Education Advisor to the Executive Director, American Association for the Advancement of Science
Thoughts on the Next 50 Years of Science Education Reform
James Rutherford presented his lecture at the NSTA National Convention in Dallas, Texas on April 2, 2005.
James Rutherford is Education Advisor to the Executive Officer of the American Association for the Advancement of Science. At AAAS, he has been responsible for such national initiatives as Science Resources for Schools, Challenge of the Unknown, the National Forum for School Science, and Science Seminars for Teachers, and for such publications as Science Education News, the annual Science Education Directory, the annual This Year in School Science, and Science Education in Global Perspective.
As initiator and director of Project 2061, he headed the nation’s most prominent long-term, comprehensive effort to foster nationwide reform in science, mathematics, and technology education. Landmark publications that have emerged from the project include Science for All Americans, Benchmarks for Science Literacy, Blueprints for Reform, and Resources for Science Literacy, followed by Designs for Science Literacy and Atlas of Science Literacy.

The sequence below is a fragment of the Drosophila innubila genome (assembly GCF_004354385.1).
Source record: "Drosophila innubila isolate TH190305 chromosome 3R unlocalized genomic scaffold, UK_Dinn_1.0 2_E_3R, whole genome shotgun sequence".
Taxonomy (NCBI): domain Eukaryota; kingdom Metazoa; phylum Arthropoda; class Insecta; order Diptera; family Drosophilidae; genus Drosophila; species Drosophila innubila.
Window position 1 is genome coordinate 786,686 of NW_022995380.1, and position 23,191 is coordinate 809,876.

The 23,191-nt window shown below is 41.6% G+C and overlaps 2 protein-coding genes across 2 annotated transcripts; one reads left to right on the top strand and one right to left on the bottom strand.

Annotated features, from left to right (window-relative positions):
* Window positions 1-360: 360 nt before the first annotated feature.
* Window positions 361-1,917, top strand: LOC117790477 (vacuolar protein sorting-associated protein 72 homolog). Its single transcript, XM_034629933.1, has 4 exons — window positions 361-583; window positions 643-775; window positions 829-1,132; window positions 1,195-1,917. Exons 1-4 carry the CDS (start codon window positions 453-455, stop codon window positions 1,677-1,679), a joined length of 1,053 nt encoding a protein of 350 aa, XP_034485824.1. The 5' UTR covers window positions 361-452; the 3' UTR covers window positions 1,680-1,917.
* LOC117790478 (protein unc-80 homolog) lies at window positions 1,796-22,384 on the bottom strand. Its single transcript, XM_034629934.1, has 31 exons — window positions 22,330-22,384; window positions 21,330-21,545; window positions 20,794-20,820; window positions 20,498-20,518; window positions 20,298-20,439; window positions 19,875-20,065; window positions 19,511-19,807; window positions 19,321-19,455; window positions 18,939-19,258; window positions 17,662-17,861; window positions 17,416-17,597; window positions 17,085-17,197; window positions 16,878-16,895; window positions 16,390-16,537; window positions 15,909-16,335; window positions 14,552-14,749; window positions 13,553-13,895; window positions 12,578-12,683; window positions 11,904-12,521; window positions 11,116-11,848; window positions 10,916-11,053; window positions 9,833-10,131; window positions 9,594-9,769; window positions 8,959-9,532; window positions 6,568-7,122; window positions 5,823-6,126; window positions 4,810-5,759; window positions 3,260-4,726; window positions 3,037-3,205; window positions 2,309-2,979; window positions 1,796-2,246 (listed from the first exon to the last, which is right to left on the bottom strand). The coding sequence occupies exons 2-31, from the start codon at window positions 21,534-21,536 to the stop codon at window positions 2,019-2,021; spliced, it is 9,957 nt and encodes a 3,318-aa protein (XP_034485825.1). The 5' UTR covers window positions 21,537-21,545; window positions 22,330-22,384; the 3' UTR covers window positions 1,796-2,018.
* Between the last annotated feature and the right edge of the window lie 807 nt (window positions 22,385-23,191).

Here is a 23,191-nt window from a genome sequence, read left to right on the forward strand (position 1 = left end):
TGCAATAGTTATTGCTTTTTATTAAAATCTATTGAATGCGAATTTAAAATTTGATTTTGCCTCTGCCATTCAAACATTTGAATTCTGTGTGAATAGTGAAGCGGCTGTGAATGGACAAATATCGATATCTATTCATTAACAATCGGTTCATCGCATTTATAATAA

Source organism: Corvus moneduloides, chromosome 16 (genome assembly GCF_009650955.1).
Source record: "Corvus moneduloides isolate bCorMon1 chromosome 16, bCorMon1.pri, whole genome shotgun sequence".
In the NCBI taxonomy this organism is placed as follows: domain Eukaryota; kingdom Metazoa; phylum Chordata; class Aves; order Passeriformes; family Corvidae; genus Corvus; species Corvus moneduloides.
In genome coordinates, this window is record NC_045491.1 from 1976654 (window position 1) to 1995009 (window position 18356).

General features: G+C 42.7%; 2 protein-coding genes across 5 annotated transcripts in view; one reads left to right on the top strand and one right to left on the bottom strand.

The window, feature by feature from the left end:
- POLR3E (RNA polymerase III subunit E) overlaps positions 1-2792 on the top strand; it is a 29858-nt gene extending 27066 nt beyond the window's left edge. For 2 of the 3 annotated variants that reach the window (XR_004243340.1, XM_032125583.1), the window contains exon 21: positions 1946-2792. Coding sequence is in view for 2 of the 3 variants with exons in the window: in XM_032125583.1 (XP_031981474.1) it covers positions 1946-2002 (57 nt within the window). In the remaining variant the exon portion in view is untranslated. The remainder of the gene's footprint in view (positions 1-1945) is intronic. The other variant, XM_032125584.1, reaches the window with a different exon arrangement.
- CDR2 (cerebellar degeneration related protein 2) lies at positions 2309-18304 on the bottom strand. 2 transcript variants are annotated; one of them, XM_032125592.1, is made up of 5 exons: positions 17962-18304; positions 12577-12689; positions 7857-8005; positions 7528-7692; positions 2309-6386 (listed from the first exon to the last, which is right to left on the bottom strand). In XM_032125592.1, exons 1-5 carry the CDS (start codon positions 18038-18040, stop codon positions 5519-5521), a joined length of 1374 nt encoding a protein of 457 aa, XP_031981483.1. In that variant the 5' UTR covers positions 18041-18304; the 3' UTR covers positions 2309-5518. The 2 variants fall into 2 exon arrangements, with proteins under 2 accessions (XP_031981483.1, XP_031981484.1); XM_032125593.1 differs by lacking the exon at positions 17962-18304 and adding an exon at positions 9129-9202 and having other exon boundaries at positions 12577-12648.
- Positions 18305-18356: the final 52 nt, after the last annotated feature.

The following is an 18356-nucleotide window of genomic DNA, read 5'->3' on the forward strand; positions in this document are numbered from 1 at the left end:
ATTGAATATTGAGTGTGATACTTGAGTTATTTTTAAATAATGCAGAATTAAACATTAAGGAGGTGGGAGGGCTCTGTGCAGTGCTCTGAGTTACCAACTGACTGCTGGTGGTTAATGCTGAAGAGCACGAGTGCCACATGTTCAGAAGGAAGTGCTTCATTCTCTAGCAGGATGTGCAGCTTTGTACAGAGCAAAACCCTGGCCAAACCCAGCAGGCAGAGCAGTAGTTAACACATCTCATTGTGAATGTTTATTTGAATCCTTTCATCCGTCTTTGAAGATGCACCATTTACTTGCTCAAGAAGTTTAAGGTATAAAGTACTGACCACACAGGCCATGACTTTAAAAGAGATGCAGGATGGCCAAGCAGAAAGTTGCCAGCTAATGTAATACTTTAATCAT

Prior to joining AAAS, Rutherford served in two federal agencies. In 1977, he was appointed by President Carter to be Assistant Director of the National Science Foundation responsible for all science, mathematics, and engineering education programs, preschool through postdoctoral, and for federal programs fostering the public understanding of science programs. When the new U.S. Department of Education was launched, the president appointed him to be the first Assistant Secretary for Research and Improvement. This position included responsibility for the National Institute of Education, the National Center for Educational Statistics, the Fund for the Improvement of Post-Secondary Education, and the federal programs supporting libraries and the development of educational technologies.
Earlier, Rutherford was professor of science education at Harvard University and at New York University, and earlier still, a high school science teacher in California. During these years, he directed several major projects, including Harvard Project Physics, Project City Science, and the Carnegie Science-Humanities Education Project, and served as president of the National Science Teachers Association (1975).